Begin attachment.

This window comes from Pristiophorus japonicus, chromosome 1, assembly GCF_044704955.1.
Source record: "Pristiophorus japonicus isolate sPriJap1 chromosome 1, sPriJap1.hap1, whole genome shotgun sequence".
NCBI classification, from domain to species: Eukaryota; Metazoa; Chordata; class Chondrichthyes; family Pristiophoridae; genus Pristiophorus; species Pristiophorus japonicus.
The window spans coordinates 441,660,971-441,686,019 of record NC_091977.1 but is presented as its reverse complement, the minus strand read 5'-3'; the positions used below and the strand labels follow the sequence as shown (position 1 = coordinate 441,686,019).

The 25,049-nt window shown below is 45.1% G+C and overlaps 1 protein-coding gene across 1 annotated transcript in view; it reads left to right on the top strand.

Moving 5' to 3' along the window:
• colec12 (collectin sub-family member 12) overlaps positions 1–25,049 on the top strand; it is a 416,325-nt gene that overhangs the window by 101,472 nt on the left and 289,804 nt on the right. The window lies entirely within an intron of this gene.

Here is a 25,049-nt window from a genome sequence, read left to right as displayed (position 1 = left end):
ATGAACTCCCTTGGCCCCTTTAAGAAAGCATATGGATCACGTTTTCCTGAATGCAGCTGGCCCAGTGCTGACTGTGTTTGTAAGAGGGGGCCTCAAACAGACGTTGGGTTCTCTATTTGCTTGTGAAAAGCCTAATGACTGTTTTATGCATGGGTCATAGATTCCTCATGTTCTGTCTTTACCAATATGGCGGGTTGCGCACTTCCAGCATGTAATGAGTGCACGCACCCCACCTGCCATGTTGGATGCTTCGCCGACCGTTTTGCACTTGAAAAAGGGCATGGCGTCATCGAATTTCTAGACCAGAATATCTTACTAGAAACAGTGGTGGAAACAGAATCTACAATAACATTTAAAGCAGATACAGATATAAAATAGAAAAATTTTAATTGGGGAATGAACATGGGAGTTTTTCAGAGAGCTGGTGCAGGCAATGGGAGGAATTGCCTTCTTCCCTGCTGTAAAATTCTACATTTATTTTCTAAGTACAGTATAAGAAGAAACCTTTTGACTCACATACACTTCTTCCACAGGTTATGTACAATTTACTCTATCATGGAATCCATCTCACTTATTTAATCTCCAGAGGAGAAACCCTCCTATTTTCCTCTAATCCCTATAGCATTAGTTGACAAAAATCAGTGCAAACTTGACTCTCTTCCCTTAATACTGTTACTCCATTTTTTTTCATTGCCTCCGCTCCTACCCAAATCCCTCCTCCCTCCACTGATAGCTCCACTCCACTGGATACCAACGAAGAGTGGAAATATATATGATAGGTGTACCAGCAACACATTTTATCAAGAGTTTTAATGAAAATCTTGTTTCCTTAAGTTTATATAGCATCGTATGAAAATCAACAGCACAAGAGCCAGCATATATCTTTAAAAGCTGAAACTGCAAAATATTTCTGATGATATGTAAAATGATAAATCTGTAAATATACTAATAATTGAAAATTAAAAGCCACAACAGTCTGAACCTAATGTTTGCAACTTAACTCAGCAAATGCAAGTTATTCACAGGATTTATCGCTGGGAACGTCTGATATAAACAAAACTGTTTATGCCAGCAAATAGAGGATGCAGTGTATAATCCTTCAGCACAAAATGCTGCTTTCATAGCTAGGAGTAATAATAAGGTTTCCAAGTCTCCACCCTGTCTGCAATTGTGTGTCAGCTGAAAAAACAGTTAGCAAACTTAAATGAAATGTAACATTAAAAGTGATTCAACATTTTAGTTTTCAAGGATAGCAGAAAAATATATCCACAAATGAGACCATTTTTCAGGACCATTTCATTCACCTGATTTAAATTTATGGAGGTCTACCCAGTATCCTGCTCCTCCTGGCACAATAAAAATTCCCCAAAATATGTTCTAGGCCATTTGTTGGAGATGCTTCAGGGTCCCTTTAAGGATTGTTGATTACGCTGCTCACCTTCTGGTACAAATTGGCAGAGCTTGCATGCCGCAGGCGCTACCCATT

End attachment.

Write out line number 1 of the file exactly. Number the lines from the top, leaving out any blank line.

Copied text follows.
This window comes from Pristiophorus japonicus, chromosome 1, assembly GCF_044704955.1.